Coping with Family Dysfunction at the Holidays

By Marilee Feldman, LCPC, CADC

On the wall of my office where I do counseling I have a sketch that says, “Rules for a Successful Holiday: 1. Get together with the family, 2. Relive old times…tick tick tick…3. Get out before it blows.”

Yes, let the fun of the holidays begin! The holidays are uniquely suited to cause us pain: They come with surreal, Hallmark-generated expectations yet always manage to catch us by surprise in their ability to put a harsh spotlight on all that is wrong in our family. Family functions in general are unique because no one in our lives—not our spouse, our children, or our boss—can trigger strong emotions in us in quite the same way as our families of origin: our parents, grandparents, brothers, and sisters. It’s like the child we once were decides to resurface at age 45 and take control.

At these times we’re all pretty much at risk of becoming the 12 year old we used to be, highly emotionally activated and upset, with fewer coping strategies. For example, because I was the youngest child in my family, I have an old wound around not being taken seriously that can really get reactivated and make me feel hurt and angry, despite all my time in therapy. It’s like the rational, thinking part of my brain gets hijacked, leaving me with more a more primitive, younger version of myself who is unable to think clearly or calmly. And there’s a lot of science now that tells us that when childhood wounds are reactivated, the more primitive parts of our brain override the more rationale, adult-like parts. And if you’re lucky enough not to have that happen to you, rest assured that it will happen to someone else in the room, like your drunk uncle, passive aggressive sister, or arrogant brother in law.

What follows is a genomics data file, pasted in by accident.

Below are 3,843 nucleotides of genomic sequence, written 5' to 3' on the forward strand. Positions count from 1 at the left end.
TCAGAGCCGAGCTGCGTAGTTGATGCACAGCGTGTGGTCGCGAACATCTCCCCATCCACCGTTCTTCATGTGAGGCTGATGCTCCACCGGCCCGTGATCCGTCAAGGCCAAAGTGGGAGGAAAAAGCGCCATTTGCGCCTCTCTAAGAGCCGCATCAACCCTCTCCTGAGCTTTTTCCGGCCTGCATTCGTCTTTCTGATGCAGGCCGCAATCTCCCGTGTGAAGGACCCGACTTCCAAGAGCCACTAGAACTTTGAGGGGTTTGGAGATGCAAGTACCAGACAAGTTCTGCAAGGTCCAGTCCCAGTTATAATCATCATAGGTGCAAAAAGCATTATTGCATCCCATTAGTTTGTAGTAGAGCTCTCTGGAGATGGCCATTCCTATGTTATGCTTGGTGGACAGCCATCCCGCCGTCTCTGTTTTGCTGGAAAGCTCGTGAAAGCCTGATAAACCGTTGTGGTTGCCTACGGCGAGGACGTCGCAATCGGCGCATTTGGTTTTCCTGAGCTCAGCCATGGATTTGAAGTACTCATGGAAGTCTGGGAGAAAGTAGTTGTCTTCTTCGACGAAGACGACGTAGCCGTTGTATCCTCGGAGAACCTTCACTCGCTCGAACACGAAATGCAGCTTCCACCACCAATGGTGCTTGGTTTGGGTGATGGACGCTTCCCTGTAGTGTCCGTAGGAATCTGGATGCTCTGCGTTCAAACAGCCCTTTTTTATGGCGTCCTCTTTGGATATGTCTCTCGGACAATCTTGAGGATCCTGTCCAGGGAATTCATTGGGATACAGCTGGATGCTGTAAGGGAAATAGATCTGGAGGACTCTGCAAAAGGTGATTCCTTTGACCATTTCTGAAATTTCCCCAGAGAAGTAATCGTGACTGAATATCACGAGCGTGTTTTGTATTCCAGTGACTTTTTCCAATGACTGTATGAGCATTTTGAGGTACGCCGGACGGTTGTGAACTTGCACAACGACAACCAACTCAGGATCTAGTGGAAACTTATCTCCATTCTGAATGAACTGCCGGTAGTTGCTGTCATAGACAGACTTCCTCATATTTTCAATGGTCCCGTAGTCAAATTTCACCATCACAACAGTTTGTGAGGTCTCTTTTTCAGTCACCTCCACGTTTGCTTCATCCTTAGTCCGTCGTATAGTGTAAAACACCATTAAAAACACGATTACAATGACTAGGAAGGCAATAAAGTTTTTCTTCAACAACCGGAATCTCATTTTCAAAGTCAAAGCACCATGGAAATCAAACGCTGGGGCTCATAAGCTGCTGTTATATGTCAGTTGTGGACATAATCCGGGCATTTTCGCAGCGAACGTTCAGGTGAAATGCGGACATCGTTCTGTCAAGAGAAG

So how can we cope with the fun? The most obvious strategy is to watch our expectations. Don’t walk into a family event fantasizing that somehow this year will be different. It’s a really good idea, in fact, to spend time in advance, thinking about how people will likely behave and how to best respond. A little acceptance can go a long way. In addition, having clear boundaries is essential. Figure out who you want to see at the holidays, how much time you want to spend with them, how to get space and take breaks, and how you can graciously depart on your own time frame. And most of all, try, try, try to have a sense of humor.

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